October 20 • 8:00 AM

Big Boobs Matter Most

Medical mnemonics are often scandalous and sexist, but they help the student to both remember important facts and cope with challenging new experiences.


October 20 • 6:00 AM

When Disease Becomes Political: The Likely Electoral Fallout From Ebola

Will voters blame President Obama—and punish Democrats in the upcoming mid-term elections—for a climate of fear?


October 20 • 4:00 AM

Coming Soon: The Anatomy of Ignorance


October 17 • 4:00 PM

What All Military Families Need to Know About High-Cost Lenders

Lessons from over a year on the beat.


October 17 • 2:00 PM

The Majority of Languages Do Not Have Gendered Pronouns

A world without “he.” Or “she.”


October 17 • 11:01 AM

How to Water a Farm in Sandy Ground

Physicists investigate how to grow food more efficiently in fine-grained soil.


October 17 • 10:00 AM

Can Science Fiction Spur Science Innovation?

Without proper funding, the answer might not even matter.


October 17 • 8:00 AM

Seattle, the Incredible Shrinking City

Seattle is leading the way in the micro-housing movement as an affordable alternative to high-cost city living.


October 17 • 6:00 AM

‘Voodoo Death’ and How the Mind Harms the Body

Can an intense belief that you’re about to die actually kill you? Researchers are learning more about “voodoo death” and how it isn’t limited to superstitious, foreign cultures.


October 17 • 4:00 AM

That Arts Degree Is Paying Off

A survey of people who have earned degrees in the arts find they are doing relatively well, although their education didn’t provide much guidance on managing a career.


October 16 • 4:00 PM

How (Some) Economists Are Like Doomsday Cult Members

Cognitive dissonance and clinging to paradigms even in the face of accumulated anomalous facts.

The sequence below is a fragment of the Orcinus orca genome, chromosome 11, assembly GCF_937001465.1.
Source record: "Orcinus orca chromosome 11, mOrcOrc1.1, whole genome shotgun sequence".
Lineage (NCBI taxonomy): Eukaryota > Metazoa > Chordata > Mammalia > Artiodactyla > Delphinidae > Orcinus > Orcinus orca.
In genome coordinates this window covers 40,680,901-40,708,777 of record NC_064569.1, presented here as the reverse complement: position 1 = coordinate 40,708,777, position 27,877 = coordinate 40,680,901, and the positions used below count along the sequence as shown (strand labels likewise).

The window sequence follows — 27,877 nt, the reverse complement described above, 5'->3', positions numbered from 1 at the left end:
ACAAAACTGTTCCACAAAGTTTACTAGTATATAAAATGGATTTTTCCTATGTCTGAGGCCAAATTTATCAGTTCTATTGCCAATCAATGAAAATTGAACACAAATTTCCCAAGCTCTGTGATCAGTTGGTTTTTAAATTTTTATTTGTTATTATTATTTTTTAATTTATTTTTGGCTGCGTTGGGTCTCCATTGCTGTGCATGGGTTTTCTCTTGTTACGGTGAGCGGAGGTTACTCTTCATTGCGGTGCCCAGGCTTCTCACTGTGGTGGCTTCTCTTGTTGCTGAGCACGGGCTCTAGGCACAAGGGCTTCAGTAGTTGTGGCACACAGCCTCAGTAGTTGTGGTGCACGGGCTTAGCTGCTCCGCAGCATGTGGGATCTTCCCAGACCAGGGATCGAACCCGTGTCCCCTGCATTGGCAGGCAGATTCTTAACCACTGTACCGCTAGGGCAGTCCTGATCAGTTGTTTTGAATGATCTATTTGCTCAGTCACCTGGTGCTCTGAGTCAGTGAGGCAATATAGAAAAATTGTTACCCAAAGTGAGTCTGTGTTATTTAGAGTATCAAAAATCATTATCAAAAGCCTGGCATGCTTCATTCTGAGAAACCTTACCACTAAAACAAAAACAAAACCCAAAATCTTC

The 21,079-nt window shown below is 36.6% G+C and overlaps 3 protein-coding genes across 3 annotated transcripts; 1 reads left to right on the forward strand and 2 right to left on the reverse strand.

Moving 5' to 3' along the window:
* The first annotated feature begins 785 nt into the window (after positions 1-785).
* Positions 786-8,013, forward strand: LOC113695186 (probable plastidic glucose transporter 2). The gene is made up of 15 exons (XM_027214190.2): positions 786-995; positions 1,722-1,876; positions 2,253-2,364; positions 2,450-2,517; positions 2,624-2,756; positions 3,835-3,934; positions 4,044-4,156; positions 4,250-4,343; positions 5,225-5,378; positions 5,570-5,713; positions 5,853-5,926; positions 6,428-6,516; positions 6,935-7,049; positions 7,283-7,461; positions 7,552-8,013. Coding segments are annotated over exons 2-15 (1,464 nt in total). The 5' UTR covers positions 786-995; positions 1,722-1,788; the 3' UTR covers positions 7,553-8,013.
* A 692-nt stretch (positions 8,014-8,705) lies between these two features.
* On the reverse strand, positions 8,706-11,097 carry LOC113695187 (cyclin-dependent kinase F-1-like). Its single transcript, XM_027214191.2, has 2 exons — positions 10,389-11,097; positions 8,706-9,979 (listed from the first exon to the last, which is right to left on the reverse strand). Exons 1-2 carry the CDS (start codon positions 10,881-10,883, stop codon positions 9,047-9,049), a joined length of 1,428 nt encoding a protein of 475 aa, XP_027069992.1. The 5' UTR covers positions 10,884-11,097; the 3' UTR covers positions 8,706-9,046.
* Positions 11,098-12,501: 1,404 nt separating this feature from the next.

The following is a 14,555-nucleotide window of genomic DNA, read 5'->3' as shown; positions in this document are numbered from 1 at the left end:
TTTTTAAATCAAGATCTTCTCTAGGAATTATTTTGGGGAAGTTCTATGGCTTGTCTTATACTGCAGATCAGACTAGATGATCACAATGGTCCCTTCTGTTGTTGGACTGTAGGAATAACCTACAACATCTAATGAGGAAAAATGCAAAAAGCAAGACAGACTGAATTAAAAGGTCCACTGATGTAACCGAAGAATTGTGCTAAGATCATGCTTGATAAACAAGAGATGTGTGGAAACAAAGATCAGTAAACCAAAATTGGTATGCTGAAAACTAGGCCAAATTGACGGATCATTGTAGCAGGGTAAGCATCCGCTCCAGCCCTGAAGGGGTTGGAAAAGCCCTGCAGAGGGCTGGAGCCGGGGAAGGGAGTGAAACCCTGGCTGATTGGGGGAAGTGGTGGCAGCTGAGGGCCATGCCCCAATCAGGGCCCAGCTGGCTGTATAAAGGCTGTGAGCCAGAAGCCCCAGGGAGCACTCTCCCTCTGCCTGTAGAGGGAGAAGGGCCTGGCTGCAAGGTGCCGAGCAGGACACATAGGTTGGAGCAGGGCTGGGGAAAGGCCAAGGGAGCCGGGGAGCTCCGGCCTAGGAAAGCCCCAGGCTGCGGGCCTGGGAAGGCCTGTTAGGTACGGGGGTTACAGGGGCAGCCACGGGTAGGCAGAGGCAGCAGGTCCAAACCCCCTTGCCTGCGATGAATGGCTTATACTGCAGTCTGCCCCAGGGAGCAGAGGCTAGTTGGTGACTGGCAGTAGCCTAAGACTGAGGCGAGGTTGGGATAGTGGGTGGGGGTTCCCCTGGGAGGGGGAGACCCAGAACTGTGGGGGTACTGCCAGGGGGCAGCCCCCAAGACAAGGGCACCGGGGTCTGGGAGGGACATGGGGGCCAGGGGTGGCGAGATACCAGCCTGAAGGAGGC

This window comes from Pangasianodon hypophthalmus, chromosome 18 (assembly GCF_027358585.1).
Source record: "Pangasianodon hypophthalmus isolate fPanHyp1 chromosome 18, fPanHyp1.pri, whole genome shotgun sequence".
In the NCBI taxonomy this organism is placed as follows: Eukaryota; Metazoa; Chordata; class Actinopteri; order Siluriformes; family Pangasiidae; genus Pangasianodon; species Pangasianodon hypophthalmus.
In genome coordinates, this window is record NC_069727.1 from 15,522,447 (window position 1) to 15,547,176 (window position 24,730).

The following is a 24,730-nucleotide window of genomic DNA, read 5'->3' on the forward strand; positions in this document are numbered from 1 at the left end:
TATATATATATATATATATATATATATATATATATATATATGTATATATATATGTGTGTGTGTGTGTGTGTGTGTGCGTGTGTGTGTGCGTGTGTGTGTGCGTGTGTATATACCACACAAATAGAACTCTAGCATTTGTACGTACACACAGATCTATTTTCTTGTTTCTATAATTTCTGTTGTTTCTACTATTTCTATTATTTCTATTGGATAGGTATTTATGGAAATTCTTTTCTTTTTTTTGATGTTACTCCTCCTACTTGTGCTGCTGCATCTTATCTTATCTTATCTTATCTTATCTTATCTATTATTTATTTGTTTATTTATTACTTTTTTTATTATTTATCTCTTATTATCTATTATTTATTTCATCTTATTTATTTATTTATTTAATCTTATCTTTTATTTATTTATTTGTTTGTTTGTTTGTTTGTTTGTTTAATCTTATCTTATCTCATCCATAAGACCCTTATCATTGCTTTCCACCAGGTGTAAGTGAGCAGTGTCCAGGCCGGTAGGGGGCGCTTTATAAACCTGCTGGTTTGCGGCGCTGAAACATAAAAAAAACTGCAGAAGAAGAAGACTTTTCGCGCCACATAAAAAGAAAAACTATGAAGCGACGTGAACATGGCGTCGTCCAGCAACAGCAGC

October 16 • 2:00 PM

The Latest—and Most Mysterious—Player in the Nasty Battle Over Net Neutrality

As the FCC considers how to regulate Internet providers, the telecom industry’s stealth campaign for hearts and minds encompasses everything from art installations to LOLcats.


October 16 • 12:00 PM

How Many Ads Is Too Many Ads?

The conundrum of online video advertising.


October 16 • 11:00 AM

Unlocking Consciousness

A study of vegetative patients closes in on the nature of consciousness.


October 16 • 10:00 AM

The False Promises of Higher Education

Danielle Henderson spent six years and $60,000 on college and beyond. The effects of that education? Not as advertised.


October 16 • 8:00 AM

Faster Justice, Closer to Home: The Power of Community Courts

Community courts across the country are fighting judicial backlog and lowering re-arrest rates.


October 16 • 6:00 AM

Killing Your Husband to Save Yourself

Without proper legal instruments, women with abusive partners are often forced to make a difficult choice: kill or be killed.


October 16 • 4:00 AM

Personality Traits Linked to Specific Diseases

New research finds neurotic people are more likely to suffer a serious health problem.


Follow us


Love and Hate in Israel and Palestine

Psychologists find that parties to a conflict think they're motivated by love while their enemies are motivated by hate.

How to Water a Farm in Sandy Ground

Physicists investigate how to grow food more efficiently in fine-grained soil.

Unlocking Consciousness

A study of vegetative patients closes in on the nature of consciousness.

Advice for Emergency Alert Systems: Don’t Cry Wolf

A survey finds college students don't always take alerts seriously.

Brain’s Reward Center Does More Than Manage Rewards

Nucleus accumbens tracks many different connections in the world, a new rat study suggests.

The Big One

One company, Amazon, controls 67 percent of the e-book market in the United States—down from 90 percent five years ago. September/October 2014 new-big-one-5

Copyright © 2014 by Pacific Standard and The Miller-McCune Center for Research, Media, and Public Policy. All Rights Reserved.